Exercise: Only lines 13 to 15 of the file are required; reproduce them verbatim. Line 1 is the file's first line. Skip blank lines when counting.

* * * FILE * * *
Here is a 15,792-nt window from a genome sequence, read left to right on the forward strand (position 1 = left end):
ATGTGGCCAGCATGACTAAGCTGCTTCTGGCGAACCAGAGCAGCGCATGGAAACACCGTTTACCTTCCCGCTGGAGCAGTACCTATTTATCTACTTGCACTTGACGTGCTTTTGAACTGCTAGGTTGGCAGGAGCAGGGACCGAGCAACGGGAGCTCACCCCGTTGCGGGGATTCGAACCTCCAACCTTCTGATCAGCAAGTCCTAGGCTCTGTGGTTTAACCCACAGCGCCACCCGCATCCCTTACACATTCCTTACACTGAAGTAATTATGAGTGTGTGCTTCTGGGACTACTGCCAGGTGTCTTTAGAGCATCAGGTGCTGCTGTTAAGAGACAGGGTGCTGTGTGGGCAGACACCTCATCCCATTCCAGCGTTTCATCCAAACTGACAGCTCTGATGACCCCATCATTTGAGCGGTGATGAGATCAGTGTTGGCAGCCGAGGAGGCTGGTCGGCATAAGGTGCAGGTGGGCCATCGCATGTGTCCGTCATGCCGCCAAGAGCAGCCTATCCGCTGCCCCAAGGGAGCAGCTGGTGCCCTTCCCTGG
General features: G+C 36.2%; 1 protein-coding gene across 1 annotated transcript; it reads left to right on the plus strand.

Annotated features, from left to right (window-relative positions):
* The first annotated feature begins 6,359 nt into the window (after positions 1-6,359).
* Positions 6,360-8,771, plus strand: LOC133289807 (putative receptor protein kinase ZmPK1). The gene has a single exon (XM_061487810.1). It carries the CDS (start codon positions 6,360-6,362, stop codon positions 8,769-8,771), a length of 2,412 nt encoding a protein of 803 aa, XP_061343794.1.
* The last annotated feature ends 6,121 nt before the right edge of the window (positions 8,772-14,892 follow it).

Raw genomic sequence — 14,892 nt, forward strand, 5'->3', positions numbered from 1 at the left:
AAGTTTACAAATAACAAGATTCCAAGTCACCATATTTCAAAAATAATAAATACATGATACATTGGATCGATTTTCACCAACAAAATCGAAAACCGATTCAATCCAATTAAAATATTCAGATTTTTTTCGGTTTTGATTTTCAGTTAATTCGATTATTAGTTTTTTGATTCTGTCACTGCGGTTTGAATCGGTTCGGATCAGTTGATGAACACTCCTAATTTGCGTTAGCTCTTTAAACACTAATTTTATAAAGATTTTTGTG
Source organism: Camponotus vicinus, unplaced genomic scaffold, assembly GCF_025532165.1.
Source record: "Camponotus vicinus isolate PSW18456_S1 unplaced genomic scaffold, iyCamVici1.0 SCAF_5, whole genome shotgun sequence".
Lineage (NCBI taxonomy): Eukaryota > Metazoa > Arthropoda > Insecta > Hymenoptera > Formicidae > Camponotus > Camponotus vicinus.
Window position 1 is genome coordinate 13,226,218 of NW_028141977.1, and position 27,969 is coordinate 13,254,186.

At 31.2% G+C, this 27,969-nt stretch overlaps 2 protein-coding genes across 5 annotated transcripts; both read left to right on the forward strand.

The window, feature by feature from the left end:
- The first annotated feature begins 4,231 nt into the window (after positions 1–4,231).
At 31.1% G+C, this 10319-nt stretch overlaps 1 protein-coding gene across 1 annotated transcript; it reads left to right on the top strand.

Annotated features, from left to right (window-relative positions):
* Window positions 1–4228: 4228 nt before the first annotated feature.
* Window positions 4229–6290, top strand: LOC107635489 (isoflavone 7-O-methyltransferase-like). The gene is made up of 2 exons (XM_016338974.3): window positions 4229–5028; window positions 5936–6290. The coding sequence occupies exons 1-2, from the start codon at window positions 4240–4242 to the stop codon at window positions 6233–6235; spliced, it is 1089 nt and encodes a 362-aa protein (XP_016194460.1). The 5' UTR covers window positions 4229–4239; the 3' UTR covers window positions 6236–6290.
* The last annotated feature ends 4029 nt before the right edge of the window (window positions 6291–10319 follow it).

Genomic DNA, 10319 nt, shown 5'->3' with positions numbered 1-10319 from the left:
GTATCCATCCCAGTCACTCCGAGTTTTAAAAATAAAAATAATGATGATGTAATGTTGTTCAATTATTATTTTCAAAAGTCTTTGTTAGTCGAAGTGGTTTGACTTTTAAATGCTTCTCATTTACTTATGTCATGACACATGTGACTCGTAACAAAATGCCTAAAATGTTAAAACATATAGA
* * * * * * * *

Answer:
Window position 1 is genome coordinate 13,226,218 of NW_028141977.1, and position 27,969 is coordinate 13,254,186.

At 31.2% G+C, this 27,969-nt stretch overlaps 2 protein-coding genes across 5 annotated transcripts; both read left to right on the forward strand.

The window, feature by feature from the left end: